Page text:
There’s Nothing Like a Thank-You Note

In the daily chaos of keeping a Y running smoothly, it’s easy to overlook the outstanding effort that actually goes into making that happen.  We’re all guilty of it – it seems to be easier to find something that can be fixed than to comment on the things that are going well.  Fortunately for us at Wheeler, one of our members took the time to do just that:

I just wanted to drop a note of deep appreciation and praise, to all of the staff who work so very hard to keep this facility clean, and in such pristine working order.   You see I travel throughout this country and have visited a number of Y’s from the east to the west coast.   I want the maintenance staff to know this:  in my book you have so much to be proud of in the standard of cleanliness and the quality of operations that you maintain here in Plainville:  If things do break, they are always repaired in a timely manner;  no matter what time I arrive I never fail to see one of the staff cleaning, scrubbing the floors, or mopping the shower areas out; the bathrooms are always clean, sanitized and inviting.

Too often the maintenance staff and those who handle the superintendent responsibilities go quite unnoticed in many fitness centers.   They silently do their jobs, rarely complain and sometimes seem to just disappear into the overall structure.

Oftentimes it’s just such jobs that allow an organization to operate smoothly.   The guys and gals who are often overlooked, need a bravo and an applause from the membership who benefit from their quiet work for a job well done!

This is my little thank you to the entire maintenance staff and superintendents who make my stay both possible and so enjoyable.

Chuck Haddad

We’re so proud to have such an outstanding Housekeeping and Maintenance team here at Wheeler – clearly, their dedication to our facility shows, and helps to keep our members very, very happy!

Erica Donovan
Wheeler Regional Family YMCA

Role Models of All Ages

Down below is a picture of one of our fourth graders taking the time to help a kindergartner how to read! Nik always helps kindergartens with their homework and in making them feel like they are important. He even asked if he could show and teach them about our four core values. When asked how he was going to teach them he said , ” I’m going to do what staff do… Role model! Our staff at Betances Elementary constantly show how we are living our cause and trying to make impacts on children who need role models. After hearing that statement we know that our values and our role modeling have proven how we live our cause!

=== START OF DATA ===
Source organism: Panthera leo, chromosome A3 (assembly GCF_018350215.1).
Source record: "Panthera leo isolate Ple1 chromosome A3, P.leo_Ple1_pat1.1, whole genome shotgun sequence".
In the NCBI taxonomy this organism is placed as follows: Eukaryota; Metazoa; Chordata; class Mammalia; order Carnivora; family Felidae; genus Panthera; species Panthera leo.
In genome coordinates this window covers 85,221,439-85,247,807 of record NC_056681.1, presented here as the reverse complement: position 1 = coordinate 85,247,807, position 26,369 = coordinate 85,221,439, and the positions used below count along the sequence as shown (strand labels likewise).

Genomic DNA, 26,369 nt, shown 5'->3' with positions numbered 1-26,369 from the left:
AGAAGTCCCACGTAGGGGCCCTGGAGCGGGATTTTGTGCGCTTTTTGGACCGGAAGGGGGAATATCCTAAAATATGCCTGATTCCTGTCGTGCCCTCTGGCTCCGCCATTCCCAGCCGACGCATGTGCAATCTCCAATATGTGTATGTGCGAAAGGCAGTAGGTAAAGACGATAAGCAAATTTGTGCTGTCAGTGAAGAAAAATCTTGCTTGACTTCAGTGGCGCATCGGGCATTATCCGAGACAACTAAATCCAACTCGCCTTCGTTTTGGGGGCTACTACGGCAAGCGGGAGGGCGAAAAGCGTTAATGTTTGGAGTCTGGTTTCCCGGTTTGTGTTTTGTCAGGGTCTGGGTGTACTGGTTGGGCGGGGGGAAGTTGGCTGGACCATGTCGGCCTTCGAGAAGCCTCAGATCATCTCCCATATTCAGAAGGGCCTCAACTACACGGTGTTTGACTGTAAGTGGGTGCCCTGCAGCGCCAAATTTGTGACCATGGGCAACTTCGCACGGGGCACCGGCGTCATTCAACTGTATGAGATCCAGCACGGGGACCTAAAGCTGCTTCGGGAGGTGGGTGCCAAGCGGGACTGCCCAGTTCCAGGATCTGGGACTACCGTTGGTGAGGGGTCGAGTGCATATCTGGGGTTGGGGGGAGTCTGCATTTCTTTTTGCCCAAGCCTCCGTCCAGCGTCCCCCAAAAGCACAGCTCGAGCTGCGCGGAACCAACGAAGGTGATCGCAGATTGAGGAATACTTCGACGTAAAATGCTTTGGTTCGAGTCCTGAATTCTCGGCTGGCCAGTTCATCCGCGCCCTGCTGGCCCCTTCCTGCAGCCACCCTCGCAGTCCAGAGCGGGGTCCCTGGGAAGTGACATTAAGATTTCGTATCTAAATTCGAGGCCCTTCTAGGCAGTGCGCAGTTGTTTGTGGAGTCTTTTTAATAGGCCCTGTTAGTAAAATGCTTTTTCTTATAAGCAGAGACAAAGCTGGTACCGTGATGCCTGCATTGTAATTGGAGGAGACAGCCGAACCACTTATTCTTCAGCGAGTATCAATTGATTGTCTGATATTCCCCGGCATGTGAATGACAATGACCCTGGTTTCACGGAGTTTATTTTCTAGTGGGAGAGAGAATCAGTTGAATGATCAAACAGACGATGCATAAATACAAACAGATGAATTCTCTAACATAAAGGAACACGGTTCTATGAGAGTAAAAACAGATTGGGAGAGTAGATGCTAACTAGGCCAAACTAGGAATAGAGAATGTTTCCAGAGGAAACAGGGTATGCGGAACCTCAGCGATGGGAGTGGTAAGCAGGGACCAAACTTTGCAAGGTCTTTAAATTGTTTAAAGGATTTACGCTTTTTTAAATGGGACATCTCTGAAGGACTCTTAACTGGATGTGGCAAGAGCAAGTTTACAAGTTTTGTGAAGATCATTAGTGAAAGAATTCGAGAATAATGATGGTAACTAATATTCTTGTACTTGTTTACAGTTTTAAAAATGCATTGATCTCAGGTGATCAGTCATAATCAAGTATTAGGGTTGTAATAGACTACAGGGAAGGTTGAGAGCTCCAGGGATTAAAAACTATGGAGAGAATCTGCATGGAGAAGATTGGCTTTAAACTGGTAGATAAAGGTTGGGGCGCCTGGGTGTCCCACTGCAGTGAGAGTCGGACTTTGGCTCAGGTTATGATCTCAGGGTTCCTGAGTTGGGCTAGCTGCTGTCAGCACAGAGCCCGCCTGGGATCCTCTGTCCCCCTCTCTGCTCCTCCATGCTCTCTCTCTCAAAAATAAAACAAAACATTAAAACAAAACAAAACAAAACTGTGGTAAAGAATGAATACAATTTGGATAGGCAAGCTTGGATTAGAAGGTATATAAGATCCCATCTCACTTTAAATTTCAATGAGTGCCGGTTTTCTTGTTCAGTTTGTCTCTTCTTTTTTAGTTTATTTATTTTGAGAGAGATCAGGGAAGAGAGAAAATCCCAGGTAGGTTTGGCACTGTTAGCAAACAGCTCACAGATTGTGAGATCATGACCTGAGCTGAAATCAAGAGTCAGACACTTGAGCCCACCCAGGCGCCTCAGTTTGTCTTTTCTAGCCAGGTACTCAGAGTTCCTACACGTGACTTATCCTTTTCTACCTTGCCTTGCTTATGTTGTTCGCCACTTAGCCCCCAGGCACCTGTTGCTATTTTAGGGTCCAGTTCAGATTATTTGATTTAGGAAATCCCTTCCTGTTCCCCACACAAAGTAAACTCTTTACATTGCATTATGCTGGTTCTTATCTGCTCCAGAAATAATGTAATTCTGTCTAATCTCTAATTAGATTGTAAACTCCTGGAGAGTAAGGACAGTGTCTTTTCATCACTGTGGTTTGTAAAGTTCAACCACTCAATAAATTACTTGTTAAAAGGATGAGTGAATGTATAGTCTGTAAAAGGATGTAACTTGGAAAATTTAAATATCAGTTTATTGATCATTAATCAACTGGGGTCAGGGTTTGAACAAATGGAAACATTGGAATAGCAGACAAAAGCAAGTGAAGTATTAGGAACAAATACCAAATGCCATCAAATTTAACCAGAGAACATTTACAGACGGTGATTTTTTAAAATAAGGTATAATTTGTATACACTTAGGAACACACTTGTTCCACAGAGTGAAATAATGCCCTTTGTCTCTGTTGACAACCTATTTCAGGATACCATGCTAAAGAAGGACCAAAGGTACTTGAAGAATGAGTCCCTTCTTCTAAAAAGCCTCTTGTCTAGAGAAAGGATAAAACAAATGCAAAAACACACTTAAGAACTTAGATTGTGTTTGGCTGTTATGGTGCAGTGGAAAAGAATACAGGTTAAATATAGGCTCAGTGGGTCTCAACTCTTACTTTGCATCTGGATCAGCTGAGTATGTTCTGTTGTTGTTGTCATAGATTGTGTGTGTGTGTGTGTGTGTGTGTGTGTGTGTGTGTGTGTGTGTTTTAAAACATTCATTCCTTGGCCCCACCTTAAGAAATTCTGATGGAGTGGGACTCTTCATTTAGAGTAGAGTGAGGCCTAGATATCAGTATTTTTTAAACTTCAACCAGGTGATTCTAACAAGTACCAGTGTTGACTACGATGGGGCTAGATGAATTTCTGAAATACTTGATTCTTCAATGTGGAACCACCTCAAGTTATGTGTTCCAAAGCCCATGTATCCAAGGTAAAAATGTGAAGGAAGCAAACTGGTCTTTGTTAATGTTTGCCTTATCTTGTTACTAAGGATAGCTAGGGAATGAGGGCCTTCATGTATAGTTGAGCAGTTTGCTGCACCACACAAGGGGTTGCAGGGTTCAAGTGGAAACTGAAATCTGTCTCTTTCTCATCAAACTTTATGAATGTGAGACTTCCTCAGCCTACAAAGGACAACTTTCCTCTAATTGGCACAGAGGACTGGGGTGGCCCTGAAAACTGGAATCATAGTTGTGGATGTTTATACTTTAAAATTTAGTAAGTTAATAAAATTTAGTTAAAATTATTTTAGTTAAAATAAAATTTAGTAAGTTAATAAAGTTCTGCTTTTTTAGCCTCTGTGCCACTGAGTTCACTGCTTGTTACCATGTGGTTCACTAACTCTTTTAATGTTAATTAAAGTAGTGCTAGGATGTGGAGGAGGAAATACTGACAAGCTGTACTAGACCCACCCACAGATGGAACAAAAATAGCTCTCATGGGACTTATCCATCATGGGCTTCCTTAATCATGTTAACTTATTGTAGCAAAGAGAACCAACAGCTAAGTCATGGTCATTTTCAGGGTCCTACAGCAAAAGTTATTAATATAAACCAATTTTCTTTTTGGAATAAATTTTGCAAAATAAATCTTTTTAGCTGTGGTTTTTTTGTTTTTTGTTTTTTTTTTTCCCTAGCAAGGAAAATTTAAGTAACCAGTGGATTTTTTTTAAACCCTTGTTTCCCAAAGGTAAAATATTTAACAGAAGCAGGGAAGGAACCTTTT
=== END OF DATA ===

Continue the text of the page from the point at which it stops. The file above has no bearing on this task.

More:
Paying it Forward

I believe in Karma. Full circle; what goes around, comes around. Yes, Karma works and I have proof.

If you didn’t read the Hartford Courant a couple of weeks ago on Sunday, then you missed the story of the year. Our beloved Tiffany Archibald was in need of a kidney and here beautiful husband Beau donated his kidney to her.  Beautiful. Kinship. Amazing. Words alone cannot describe this story. It is emotional in so many ways and she is so lucky to have him. He would argue that HE is the lucky one to be able to spend his life with her. Now, he has saved her life.  He gave her his kidney; a strong, healthy, vibrant kidney. They were a match that even identical twins would be jealous of. It was meant to be.

So when their story was highlighted in the Hartford Courant(above the fold on the front page of sport section),many people came forward to express their thoughts and prayers. Some sent cards and some called to ask about her recovery.

Today I got a call that blew me away. A woman, a total stranger before today, called me. She read the story in the paper and wanted to give a gift to Beau and Tiffany and would I get the gift to them. She never knew them before the story was published. She was moved by the story of their hardships and was moved even more about how they had overcome those struggles. Yesterday was this woman’s birthday; each year she does something on her birthday that honors someone else. This year it was Tiffany and Beau. She said she wanted to “pay it forward”.